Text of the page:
AURORA — On most school days, Izabella Menifee, a third grader at Murphy Creek K-8 school in Aurora, leaves her class for 20 minutes to read one-on-one with her tutor Emma Blatherwick.
During their time together, Izabella will read a short passage as fast as she can while Blatherwick tracks which words she misses or mispronounces. They’ll also take turns reading every other word. The goal of these exercises and others is to get Izabella reading about 135 words per minute.
Blatherwick is one of two Colorado Reading Corp members at Murphy Creek. The reading program’s aim is to improve the reading fluency of students who are below grade level. The idea is if students can spend less time stumbling over words, they can spend more time understanding the meaning of what they’re reading.
And it appears to be working. In its first year, 76 percent of third-graders who completed the program and were previously reading below grade level showed improvement and are now scoring at or above grade level, according to internal assessments by Mile High United Way.
“Our teachers work incredibly hard,” said Chris Capron, Murphy Creek’s assistant principal said. “But sometimes students don’t get the fine tuning they need. And if teachers and students don’t have to worry about fluency, they can focus on comprehension in the classroom. These students sound like readers.”
The Colorado Reading Corps is based on a similar program established in Minnesota in 2003. Today, that program is the largest state AmeriCorps program in the country.
Reading tutors, usually recent college graduates, work for a stipend and a $5,645 education award they can apply toward their tuition or school loans. They receive three days of intense literacy training before setting foot in a school. They work closely with a school leader and a coach from United Way.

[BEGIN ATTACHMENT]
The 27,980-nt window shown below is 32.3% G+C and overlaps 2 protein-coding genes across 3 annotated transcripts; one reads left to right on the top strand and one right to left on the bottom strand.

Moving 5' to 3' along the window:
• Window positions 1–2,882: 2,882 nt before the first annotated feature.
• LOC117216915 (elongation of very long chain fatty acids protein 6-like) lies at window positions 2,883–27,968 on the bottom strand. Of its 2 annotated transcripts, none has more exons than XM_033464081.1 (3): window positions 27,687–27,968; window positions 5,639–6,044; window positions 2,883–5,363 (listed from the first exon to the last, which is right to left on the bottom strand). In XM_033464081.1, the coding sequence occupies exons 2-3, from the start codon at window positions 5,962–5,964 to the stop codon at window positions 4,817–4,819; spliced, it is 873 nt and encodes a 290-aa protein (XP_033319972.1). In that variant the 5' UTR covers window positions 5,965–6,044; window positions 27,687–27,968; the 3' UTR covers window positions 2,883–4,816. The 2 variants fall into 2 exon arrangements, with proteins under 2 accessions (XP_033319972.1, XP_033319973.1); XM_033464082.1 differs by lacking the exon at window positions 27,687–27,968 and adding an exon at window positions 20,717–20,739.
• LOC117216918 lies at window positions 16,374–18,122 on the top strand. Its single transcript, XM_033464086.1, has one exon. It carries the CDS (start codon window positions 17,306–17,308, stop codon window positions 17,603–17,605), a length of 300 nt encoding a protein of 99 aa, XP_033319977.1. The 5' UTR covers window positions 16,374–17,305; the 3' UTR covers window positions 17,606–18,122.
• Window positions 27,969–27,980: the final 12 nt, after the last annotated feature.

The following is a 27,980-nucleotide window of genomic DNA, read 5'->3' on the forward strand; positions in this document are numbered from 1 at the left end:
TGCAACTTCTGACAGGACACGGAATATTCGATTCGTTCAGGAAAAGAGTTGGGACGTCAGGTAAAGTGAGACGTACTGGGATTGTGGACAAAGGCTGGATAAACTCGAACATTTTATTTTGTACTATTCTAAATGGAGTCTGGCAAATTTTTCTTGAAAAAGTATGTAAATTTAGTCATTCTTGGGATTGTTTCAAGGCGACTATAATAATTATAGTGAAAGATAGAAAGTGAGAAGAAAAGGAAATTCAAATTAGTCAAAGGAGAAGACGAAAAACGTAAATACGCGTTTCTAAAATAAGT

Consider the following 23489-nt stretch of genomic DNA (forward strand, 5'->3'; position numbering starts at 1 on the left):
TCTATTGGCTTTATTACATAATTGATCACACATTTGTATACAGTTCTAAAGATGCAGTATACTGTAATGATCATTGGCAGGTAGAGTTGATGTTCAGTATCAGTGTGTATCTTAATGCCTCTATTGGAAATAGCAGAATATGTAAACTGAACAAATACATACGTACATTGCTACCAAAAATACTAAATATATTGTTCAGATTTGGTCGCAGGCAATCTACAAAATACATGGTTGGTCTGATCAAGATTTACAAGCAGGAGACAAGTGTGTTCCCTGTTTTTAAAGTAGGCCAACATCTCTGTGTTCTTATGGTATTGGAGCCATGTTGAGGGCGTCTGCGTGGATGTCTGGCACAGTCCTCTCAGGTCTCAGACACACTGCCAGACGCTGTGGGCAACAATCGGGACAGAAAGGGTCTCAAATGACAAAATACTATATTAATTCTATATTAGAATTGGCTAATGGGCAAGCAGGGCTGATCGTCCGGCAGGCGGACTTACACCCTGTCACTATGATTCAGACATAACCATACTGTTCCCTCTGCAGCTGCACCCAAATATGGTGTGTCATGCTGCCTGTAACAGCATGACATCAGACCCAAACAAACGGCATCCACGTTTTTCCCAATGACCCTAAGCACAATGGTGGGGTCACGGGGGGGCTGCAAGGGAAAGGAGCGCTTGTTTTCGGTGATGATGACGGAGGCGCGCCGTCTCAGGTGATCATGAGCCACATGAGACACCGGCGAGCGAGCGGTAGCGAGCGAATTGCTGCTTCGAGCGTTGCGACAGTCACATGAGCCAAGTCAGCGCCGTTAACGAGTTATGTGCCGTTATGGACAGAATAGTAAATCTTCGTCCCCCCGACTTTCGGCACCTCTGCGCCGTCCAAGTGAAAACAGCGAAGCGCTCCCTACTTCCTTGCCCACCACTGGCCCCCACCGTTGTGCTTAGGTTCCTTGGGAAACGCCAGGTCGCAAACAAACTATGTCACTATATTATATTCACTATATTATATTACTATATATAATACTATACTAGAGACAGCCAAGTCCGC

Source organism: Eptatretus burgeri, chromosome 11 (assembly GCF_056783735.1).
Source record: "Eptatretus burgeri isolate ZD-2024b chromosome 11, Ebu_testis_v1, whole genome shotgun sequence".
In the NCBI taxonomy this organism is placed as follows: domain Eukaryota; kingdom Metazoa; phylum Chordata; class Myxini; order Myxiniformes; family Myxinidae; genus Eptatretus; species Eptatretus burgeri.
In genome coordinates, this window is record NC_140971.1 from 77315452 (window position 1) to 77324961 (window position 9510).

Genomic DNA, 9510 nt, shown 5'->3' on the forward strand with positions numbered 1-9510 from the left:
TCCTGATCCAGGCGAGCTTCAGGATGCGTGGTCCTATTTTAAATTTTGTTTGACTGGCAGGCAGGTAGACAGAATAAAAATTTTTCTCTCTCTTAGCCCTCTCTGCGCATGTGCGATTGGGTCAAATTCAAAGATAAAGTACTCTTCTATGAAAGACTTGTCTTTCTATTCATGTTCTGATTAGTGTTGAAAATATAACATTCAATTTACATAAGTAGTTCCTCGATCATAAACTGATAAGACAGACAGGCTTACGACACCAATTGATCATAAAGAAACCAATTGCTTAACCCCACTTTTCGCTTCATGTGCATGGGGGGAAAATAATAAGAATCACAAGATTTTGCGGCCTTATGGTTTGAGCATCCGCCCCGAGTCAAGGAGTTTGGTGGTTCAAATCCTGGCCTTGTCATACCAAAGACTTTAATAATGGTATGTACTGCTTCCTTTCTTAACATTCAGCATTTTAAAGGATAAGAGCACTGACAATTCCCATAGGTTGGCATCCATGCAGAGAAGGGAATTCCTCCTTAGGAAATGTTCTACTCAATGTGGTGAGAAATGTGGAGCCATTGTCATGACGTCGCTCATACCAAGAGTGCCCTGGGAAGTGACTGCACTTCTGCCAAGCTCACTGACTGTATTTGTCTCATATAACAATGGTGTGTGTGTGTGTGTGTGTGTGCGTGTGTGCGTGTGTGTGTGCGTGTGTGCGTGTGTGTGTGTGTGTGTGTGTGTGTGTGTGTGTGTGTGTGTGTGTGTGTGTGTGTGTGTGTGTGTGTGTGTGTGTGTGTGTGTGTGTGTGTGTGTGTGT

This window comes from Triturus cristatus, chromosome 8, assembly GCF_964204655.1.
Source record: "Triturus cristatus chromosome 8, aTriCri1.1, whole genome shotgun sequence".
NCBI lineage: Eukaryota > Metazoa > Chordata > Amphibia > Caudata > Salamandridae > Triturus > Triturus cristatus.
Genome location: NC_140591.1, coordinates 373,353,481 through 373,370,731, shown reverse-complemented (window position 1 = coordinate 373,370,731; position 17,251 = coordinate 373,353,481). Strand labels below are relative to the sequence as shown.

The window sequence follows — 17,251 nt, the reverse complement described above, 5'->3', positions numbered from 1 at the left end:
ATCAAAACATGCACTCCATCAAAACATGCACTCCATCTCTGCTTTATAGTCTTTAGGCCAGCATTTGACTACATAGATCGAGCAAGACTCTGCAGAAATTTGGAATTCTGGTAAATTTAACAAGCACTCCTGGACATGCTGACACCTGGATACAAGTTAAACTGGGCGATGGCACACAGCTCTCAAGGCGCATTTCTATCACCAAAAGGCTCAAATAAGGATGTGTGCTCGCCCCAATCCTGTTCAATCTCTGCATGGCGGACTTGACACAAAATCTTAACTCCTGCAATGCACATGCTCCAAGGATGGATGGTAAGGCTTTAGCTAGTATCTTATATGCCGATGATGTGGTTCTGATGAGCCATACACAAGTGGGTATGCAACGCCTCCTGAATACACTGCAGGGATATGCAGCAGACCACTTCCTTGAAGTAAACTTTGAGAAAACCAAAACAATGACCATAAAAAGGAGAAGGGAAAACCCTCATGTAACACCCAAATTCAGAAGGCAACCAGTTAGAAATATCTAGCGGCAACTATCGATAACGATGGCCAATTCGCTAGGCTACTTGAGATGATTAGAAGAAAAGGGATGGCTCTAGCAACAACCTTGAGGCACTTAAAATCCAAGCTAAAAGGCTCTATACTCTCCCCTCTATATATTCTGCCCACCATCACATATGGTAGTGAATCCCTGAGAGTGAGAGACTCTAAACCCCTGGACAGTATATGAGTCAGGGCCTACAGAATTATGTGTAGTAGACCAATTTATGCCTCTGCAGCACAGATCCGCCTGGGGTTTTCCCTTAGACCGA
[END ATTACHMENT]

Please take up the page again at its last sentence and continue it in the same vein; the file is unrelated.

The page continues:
The reading corps are in 41 schools in Jeffco Public Schools, Adams 12 Five Star Schools, and Aurora Public Schools.
For Capron at Murphy Creek, the reading corps fills a large gap in the types of interventions he’s able to offer for students in kindergarten through third grade, as required by the Colorado READ Act.
The federal money Aurora Public Schools receives to serve low-income students does not follow each student. Instead the district funnels the money to schools that serve mostly poor students. That leaves schools like Murphy Creek, where four in 10 students qualify for free or reduced-priced lunches, with less money for intervention programs.
“We do really well with what we’re given,” Capron said. “But we have a lot of hardworking families. And their students come in with skills but are a little behind. This program really catches them up.”
For third-grader Izabella that means reading “big chapter books” at home and doing research on animals she likes, especially dolphins.
“She’s gaining the confidence to try new words,” Blatherwick said.
Correction: An earlier version incorrectly identified how many minutes schools spend with reading tutors. Students spend 20 minutes, not 30 minutes. This article has also been updated and clarified to reflect that 76 percent of students who completed the program were reading at grade level according to local assessments, not the state’s reading test. This article has also been updated to reflect how much a Reading Corps member earned as an education award.